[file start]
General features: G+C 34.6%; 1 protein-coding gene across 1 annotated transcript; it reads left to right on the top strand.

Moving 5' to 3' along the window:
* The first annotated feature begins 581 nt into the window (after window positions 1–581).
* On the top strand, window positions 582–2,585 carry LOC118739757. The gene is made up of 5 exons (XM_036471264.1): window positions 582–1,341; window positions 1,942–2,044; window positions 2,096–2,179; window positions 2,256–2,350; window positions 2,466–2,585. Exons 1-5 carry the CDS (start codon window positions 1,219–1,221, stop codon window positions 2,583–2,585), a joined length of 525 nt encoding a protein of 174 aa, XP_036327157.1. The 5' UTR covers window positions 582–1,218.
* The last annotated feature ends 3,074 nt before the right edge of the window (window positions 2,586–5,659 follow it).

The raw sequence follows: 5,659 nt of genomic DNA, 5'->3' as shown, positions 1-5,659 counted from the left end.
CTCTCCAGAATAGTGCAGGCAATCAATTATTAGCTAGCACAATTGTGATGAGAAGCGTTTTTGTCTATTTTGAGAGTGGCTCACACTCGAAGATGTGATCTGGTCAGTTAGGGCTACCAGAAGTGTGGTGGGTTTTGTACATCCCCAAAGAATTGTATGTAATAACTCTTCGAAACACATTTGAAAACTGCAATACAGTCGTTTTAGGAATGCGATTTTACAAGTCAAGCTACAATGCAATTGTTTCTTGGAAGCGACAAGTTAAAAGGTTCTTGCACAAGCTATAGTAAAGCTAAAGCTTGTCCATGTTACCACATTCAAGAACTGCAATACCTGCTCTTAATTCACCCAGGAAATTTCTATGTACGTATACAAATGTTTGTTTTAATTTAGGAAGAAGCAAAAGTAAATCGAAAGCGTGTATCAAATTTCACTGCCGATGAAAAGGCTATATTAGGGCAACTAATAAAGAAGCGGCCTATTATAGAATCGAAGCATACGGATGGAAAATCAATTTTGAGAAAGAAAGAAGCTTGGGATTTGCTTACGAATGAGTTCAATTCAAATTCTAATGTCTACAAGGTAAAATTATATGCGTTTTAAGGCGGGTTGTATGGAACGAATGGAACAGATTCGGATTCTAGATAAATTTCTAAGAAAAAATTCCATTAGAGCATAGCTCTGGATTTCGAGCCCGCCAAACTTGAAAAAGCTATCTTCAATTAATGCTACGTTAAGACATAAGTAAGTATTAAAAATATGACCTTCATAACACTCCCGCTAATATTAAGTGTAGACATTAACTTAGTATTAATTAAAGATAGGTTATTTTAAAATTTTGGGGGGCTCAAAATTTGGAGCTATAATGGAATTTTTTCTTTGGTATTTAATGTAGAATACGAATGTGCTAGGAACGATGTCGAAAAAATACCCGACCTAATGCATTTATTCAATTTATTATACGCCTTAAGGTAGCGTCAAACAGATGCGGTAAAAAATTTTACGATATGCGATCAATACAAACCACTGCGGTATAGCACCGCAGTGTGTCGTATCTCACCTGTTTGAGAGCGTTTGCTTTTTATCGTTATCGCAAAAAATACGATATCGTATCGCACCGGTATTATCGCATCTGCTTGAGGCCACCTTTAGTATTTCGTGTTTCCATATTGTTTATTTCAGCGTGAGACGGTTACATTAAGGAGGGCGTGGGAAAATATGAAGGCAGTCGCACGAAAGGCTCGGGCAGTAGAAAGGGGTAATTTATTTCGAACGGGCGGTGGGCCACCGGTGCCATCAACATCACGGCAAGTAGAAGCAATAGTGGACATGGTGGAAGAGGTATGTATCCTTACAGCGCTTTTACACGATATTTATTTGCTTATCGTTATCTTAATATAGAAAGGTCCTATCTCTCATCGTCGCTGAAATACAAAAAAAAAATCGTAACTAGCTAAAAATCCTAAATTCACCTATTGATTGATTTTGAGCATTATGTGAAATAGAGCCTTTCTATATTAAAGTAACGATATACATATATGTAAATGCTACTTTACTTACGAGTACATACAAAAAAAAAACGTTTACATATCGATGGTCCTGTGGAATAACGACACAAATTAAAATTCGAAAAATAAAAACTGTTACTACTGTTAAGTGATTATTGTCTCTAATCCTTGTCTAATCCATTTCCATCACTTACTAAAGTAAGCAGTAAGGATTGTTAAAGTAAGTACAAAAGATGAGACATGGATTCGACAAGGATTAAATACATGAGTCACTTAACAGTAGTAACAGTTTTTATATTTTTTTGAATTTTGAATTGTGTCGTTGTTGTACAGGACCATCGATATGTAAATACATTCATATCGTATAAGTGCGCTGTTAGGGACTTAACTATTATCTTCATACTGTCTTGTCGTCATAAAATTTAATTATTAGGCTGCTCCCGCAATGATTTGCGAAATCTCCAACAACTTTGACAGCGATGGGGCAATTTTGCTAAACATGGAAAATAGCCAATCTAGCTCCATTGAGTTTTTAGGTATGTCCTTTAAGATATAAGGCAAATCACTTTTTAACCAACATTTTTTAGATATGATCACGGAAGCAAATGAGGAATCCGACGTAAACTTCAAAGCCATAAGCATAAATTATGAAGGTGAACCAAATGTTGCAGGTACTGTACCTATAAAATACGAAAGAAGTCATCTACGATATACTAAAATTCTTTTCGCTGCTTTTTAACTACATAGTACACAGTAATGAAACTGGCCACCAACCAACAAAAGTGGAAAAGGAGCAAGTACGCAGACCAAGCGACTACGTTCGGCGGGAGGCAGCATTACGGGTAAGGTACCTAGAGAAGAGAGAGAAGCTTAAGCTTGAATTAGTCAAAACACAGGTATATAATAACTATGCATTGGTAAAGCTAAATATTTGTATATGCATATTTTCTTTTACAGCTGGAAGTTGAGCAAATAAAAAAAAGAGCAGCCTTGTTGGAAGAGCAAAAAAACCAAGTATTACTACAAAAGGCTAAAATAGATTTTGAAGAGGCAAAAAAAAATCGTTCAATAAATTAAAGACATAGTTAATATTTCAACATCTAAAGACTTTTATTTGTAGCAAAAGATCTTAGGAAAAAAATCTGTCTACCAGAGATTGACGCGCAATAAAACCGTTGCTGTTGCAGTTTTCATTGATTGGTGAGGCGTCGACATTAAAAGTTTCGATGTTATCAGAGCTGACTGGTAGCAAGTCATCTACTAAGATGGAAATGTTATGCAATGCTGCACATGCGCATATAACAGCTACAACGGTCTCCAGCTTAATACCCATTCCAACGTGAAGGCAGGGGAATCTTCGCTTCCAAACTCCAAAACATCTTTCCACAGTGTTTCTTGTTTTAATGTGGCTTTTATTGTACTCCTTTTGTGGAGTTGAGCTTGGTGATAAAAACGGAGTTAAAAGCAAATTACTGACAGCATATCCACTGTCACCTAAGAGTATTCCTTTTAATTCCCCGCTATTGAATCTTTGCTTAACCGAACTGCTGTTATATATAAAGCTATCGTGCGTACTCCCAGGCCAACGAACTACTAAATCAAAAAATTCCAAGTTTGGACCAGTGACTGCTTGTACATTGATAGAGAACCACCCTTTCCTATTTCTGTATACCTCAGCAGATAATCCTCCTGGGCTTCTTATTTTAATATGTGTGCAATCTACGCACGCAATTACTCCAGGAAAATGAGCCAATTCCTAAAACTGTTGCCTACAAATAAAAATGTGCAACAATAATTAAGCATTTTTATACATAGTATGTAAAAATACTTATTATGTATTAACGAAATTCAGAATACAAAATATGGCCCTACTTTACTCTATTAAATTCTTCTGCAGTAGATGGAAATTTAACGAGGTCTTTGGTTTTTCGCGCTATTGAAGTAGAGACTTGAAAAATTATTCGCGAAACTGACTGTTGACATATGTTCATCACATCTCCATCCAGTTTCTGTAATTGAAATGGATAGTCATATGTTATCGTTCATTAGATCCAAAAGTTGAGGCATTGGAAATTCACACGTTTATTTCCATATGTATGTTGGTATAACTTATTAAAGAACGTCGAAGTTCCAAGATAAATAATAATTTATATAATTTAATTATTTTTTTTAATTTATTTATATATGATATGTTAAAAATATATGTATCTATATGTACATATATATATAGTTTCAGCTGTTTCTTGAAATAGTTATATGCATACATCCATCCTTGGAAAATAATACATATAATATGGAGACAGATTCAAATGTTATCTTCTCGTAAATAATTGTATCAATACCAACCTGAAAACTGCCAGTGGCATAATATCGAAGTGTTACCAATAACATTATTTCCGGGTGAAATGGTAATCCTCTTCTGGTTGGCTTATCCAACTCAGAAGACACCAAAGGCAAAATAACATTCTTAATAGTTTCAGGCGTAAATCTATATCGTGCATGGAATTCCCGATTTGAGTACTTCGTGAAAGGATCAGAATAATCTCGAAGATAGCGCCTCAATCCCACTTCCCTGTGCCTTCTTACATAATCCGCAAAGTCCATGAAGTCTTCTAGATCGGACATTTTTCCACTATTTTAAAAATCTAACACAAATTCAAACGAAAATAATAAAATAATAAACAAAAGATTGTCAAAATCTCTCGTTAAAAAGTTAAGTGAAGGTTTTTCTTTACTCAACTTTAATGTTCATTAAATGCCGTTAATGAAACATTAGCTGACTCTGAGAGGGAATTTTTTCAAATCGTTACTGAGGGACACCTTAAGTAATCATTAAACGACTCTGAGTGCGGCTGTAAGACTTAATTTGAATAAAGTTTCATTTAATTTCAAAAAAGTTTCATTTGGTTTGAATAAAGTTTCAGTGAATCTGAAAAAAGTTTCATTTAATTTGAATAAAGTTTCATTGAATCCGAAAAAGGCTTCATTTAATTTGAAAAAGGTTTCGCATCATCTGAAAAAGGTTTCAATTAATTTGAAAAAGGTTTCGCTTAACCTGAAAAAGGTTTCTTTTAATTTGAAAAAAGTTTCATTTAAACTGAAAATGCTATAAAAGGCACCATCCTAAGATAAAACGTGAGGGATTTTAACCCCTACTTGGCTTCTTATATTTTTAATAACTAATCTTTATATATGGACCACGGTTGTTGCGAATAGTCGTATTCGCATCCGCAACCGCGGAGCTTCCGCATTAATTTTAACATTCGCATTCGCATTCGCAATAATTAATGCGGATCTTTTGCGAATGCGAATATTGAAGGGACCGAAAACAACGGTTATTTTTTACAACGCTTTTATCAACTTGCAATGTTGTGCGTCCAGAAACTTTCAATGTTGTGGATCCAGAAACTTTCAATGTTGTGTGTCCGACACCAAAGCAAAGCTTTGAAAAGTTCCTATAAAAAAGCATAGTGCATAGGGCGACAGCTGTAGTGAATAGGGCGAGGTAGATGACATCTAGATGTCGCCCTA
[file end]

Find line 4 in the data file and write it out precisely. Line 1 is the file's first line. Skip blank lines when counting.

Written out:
* On the top strand, window positions 582–2,585 carry LOC118739757. The gene is made up of 5 exons (XM_036471264.1): window positions 582–1,341; window positions 1,942–2,044; window positions 2,096–2,179; window positions 2,256–2,350; window positions 2,466–2,585. Exons 1-5 carry the CDS (start codon window positions 1,219–1,221, stop codon window positions 2,583–2,585), a joined length of 525 nt encoding a protein of 174 aa, XP_036327157.1. The 5' UTR covers window positions 582–1,218.